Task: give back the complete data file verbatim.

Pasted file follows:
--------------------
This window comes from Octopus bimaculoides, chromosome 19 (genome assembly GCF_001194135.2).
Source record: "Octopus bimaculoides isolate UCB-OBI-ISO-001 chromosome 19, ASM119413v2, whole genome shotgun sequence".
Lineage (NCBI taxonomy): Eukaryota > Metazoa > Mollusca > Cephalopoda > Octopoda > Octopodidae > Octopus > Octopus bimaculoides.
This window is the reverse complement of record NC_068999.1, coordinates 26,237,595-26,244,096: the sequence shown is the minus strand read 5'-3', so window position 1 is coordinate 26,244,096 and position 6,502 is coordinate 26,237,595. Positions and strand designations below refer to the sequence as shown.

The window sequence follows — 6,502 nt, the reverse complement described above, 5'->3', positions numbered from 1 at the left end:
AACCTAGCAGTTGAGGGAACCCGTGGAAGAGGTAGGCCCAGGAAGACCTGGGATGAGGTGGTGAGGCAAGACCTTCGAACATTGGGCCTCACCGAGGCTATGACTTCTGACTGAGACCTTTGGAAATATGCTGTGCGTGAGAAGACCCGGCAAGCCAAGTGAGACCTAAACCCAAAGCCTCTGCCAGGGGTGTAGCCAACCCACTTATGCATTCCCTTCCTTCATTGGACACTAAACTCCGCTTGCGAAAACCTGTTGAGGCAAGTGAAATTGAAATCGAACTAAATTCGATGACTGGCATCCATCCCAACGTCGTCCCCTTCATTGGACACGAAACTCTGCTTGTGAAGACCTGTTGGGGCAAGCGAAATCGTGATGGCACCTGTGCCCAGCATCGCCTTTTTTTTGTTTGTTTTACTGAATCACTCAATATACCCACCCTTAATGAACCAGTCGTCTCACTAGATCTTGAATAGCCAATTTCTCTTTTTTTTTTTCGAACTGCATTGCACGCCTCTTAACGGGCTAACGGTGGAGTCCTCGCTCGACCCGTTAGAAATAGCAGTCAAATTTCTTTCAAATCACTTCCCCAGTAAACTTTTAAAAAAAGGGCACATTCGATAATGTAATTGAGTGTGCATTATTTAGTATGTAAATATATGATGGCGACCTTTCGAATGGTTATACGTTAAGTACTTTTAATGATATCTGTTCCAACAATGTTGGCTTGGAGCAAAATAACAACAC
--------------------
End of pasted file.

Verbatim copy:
This window comes from Octopus bimaculoides, chromosome 19 (genome assembly GCF_001194135.2).
Source record: "Octopus bimaculoides isolate UCB-OBI-ISO-001 chromosome 19, ASM119413v2, whole genome shotgun sequence".
Lineage (NCBI taxonomy): Eukaryota > Metazoa > Mollusca > Cephalopoda > Octopoda > Octopodidae > Octopus > Octopus bimaculoides.
This window is the reverse complement of record NC_068999.1, coordinates 26,237,595-26,244,096: the sequence shown is the minus strand read 5'-3', so window position 1 is coordinate 26,244,096 and position 6,502 is coordinate 26,237,595. Positions and strand designations below refer to the sequence as shown.

The window sequence follows — 6,502 nt, the reverse complement described above, 5'->3', positions numbered from 1 at the left end:
AACCTAGCAGTTGAGGGAACCCGTGGAAGAGGTAGGCCCAGGAAGACCTGGGATGAGGTGGTGAGGCAAGACCTTCGAACATTGGGCCTCACCGAGGCTATGACTTCTGACTGAGACCTTTGGAAATATGCTGTGCGTGAGAAGACCCGGCAAGCCAAGTGAGACCTAAACCCAAAGCCTCTGCCAGGGGTGTAGCCAACCCACTTATGCATTCCCTTCCTTCATTGGACACTAAACTCCGCTTGCGAAAACCTGTTGAGGCAAGTGAAATTGAAATCGAACTAAATTCGATGACTGGCATCCATCCCAACGTCGTCCCCTTCATTGGACACGAAACTCTGCTTGTGAAGACCTGTTGGGGCAAGCGAAATCGTGATGGCACCTGTGCCCAGCATCGCCTTTTTTTTGTTTGTTTTACTGAATCACTCAATATACCCACCCTTAATGAACCAGTCGTCTCACTAGATCTTGAATAGCCAATTTCTCTTTTTTTTTTTCGAACTGCATTGCACGCCTCTTAACGGGCTAACGGTGGAGTCCTCGCTCGACCCGTTAGAAATAGCAGTCAAATTTCTTTCAAATCACTTCCCCAGTAAACTTTTAAAAAAAGGGCACATTCGATAATGTAATTGAGTGTGCATTATTTAGTATGTAAATATATGATGGCGACCTTTCGAATGGTTATACGTTAAGTACTTTTAATGATATCTGTTCCAACAATGTTGGCTTGGAGCAAAATAACAACAC